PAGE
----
Ways to Help Them Chill
Being a teenager is never easy, but it’s even harder these days, with the upheaval of the pandemic intensifying the normal academic, social and hormonal turmoil of these pivotal years. It’s no wonder teens are reporting record levels of stress, anxiety and depression: In a Pew Research survey, 70 percent of teens said mental health was a major problem among their peers—and that was in February, before the pandemic hit. A recent online poll found that most teens are worried that the pandemic will affect their family’s physical or financial health and that many feel lonelier than usual and worry about losing ground in academics and activities.
Extending a helping hand to teens is not always well received. They can be notoriously resistant to advice, even when they’re stressed, partly because of their brain chemistry, explains Gail Saltz, M.D., clinical associate professor of psychiatry at the New York Presbyterian/Weill Cornell School of Medicine and host of the Personology podcast. A teen’s highly active amygdala makes risk-taking a thrill even as the frontal lobe that weighs consequences is not fully developed, while at the same time, a teen seeks independence—an identity and freedom to be more like an adult. “This combination means their capacity and interest in taking parental direction is not there,” she says. “As a result, parents in reaction often get louder and more insistent in telling them what to do, which fails and drives them further away.”
The best way to communicate with a stressed teen, say many child psychologists, is to listen deeply while letting them do most of the talking, and offering sympathetic support while withholding judgment. Instead of giving advice, “Validate your teen’s experience and attempt to step into their shoes. Let your teen know that you hear them, that you support them in their decisions and ask your teen what you can do to help them,” advises clinical psychologist Alyssa Austern, PsyD, of Chatham, New Jersey. Other steps can help a teen weather this time of high stress:
- Back up the basics. Make sure there’s healthy food and snacks in the fridge. Encourage teens to exercise daily, especially outdoors, and support them in getting eight to 10 hours of sleep.
- Make self-compassion a family habit. The self-compassion approach to self-care, which is rapidly gaining ground among psychologists, has three elements: treating ourselves as kindly as we would a dear friend, realizing that many other people have the same problems so we’re not alone, and mindfully and nonjudgmentally observing our emotional state.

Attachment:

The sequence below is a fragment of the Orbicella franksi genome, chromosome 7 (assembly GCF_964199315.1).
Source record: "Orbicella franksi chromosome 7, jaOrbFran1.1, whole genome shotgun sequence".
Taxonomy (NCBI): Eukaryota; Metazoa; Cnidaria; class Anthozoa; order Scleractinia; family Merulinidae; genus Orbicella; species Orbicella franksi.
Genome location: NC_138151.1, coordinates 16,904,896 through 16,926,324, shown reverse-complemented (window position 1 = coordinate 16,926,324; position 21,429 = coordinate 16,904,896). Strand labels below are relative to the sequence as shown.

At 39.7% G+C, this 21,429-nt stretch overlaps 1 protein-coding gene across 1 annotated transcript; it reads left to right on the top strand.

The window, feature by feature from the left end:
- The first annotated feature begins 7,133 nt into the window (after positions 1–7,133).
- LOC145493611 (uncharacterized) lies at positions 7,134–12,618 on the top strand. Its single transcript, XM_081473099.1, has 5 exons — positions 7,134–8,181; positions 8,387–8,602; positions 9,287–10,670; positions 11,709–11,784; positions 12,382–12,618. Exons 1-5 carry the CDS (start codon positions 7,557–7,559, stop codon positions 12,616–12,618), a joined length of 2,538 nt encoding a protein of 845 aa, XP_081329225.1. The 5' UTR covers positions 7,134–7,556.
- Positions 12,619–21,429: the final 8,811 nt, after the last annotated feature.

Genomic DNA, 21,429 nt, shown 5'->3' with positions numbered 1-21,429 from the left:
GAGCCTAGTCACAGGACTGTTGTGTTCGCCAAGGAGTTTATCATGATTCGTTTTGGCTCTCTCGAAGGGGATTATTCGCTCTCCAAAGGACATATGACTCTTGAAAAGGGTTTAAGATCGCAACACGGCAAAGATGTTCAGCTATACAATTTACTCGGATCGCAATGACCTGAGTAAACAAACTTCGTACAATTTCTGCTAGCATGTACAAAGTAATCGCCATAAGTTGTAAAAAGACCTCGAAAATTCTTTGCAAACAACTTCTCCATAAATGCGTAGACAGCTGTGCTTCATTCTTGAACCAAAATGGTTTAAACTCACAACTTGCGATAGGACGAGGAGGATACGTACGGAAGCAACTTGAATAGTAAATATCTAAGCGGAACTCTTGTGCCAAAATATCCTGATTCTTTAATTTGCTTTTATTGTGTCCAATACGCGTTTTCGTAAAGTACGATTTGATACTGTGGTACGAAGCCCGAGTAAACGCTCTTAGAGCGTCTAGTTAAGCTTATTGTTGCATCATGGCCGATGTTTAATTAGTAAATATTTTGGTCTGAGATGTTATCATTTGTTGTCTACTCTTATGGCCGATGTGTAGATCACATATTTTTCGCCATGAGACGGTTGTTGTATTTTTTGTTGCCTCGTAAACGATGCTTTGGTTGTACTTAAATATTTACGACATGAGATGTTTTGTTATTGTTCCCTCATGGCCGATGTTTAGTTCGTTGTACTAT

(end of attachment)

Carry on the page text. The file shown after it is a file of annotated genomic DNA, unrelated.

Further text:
This method has proven to be helpful not just for adults, but for teens, as well. A University of Edinburgh meta-analysis that synthesized 17 studies of more than 7,000 teens in six countries concluded that those with high levels of self-compassion had lower levels of stress caused by anxiety and depression. University of North Carolina researchers found that teens exhibited lower stress, anxiety and depression, as well as more resilience and gratitude, after six self-compassion sessions.
A good place for parents to start is with themselves: If they are anxious, overprotective or fearful, a teen is likely to follow suit, reports a study in the Journal of Abnormal Child Psychology. Helpful books, websites and programs for both teens and adults can be found at Self-Compassion.org, operated by Dr. Kristin Neff, an associate professor of educational psychology at the University of Texas at Austin who was a pioneer in the concept.
- Engage them with creative activities. As teens can seek independence, making sure they spend quality time with the family is also important for their well-being, research shows. “Find ways to connect, converse and unwind together as a family,” advises Crissy Fishbane, of Raleigh-Durham, North Carolina, co-founder of HER Health Collective, an online community for mothers. “Teens need to see their parents engaging in self-care behaviors themselves, and it’s even better if you can engage in self-care as a family.” She suggests taking a virtual or outdoor yoga class together, playing a board game, having sudoku competitions, learning deep-breathing techniques or starting a family book club.
- Encourage reaching out to help others. A study in the Journal of Adolescence suggests that altruistic behaviors, including large and small acts of kindness, may increase teens’ feelings of self-worth, especially if it involves helping strangers. In Poland, the more teens helped out others in a flood, the more supportive and proactive they became, another study found. Depending on their interests, teens may be drawn to local environmental, social justice, religious or political activities. DoSomething.org offers useful ideas and links, and environmental projects for teens can be found at EarthForce.com, SierraClub.com and GlobalClimateStrike.com.
Ronica O’Hara is a Denver-based health writer. Connect at [email protected]